An article in the business section of the New York Times discusses the implications of procrastination in the workplace. Many of the points raised about achieving more in the one’s career can be parlayed into a discussion about taking charge of one’s health.
People know that procrastination (losing weight, making the colonoscopy appointment) is a bad idea, but the reason that it occurs is that they are overwhelmed. Breaking down a project into small steps can be helpful. “The most productive people tend to focus on progress over perfection,” states Rory Vaden, author of Take the Stairs: 7 Steps to Achieving True Success.
Reward yourself when you achieve an incremental goal. Have a massage when you reach your first 10% weight loss goal. Take a break for a couple of weeks (maintain, don’t gain!) and then move onto the next 10% goal. Do a fun activity after spending time on the phone scheduling the colonoscopy, mammogram, dentist and eye check. Don’t be afraid to commit – if something comes up, you will reschedule; the appointment will stay on your calendar.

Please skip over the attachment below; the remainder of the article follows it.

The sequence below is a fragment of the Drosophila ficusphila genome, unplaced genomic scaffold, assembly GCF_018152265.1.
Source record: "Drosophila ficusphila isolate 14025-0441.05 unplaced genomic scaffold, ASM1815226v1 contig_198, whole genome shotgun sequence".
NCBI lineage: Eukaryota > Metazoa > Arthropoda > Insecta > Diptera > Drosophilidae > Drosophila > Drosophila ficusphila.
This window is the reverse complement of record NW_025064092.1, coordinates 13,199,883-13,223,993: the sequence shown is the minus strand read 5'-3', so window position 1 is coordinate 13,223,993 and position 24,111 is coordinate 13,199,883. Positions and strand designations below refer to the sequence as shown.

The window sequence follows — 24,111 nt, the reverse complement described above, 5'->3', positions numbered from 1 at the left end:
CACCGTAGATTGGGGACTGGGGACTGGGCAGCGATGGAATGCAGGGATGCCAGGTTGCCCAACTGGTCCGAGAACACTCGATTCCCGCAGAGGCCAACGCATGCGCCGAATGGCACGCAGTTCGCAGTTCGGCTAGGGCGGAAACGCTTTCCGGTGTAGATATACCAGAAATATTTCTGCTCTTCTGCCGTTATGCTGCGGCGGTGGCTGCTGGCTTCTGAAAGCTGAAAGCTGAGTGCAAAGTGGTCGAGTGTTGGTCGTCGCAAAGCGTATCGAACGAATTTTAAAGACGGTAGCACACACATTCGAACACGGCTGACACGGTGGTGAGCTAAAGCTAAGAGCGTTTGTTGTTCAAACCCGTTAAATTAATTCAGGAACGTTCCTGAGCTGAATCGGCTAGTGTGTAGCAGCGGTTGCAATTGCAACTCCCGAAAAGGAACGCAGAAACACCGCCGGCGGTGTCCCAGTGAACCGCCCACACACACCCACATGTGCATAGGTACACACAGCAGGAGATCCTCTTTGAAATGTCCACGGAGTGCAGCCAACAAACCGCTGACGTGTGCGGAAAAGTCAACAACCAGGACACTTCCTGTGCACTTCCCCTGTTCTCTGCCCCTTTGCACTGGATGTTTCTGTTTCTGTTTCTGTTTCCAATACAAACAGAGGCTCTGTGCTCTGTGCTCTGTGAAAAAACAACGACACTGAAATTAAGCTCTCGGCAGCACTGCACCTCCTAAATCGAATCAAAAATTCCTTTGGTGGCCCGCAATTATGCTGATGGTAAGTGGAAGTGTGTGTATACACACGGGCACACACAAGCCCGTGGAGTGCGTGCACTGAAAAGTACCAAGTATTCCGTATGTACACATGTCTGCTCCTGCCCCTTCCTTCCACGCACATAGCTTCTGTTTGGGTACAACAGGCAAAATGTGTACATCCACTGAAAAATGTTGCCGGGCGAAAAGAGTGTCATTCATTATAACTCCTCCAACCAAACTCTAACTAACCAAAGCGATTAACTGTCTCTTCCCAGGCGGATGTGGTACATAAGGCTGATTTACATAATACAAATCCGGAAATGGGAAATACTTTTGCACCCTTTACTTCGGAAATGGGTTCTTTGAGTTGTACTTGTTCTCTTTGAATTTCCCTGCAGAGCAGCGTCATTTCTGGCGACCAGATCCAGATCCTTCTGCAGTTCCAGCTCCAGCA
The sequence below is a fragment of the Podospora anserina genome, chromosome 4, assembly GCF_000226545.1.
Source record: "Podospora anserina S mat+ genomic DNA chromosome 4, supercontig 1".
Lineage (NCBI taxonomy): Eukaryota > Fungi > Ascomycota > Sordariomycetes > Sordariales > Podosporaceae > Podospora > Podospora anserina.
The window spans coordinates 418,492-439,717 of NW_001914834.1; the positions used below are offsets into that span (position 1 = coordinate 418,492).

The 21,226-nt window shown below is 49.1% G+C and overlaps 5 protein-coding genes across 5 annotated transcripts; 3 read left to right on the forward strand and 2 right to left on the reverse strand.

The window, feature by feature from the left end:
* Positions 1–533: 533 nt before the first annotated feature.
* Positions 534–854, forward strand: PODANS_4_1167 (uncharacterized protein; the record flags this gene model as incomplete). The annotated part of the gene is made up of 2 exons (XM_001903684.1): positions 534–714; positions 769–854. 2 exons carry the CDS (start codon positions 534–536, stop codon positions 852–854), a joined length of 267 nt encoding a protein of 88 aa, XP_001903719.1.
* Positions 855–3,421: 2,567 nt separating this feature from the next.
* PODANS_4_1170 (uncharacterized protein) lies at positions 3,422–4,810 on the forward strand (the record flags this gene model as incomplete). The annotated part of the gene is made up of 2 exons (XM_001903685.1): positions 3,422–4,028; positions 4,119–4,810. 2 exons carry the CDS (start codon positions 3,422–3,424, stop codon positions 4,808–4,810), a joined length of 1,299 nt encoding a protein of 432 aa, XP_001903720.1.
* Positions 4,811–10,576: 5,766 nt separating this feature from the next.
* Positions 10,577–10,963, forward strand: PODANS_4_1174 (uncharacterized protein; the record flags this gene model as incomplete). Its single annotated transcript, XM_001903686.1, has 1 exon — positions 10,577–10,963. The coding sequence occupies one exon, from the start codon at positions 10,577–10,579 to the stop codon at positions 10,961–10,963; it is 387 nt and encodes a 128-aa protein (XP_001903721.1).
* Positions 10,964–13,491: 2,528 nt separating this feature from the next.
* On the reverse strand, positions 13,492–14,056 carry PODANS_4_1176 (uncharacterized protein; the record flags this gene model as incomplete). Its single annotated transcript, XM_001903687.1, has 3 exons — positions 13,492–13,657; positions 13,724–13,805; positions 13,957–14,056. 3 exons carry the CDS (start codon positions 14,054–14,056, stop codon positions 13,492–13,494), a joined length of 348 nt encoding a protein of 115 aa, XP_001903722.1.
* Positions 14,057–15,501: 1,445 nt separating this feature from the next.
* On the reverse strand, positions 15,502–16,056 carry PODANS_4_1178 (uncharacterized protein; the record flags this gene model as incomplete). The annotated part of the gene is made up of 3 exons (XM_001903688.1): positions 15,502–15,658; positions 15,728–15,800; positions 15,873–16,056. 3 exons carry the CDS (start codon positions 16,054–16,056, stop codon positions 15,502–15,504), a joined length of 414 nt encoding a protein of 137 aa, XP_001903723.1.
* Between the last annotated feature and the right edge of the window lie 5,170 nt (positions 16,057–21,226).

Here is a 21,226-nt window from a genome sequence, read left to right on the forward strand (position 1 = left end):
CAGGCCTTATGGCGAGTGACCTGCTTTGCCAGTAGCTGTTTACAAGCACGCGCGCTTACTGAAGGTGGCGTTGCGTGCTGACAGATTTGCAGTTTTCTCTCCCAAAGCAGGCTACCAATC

People who procrastinate are often plagued with guilt. Rather than beating yourself up, figure out the steps that you need to take to achieve a specific goal. Don’t be afraid to ask for help – buddy up with a friend to swap rides for colonoscopies. Schedule a shared girls lunch after your mammograms.
Some people need more expert help in figuring out why they are chronic procrastinators. Time spent with a psychologist focusing on cognitive behavior therapy would be time well spent.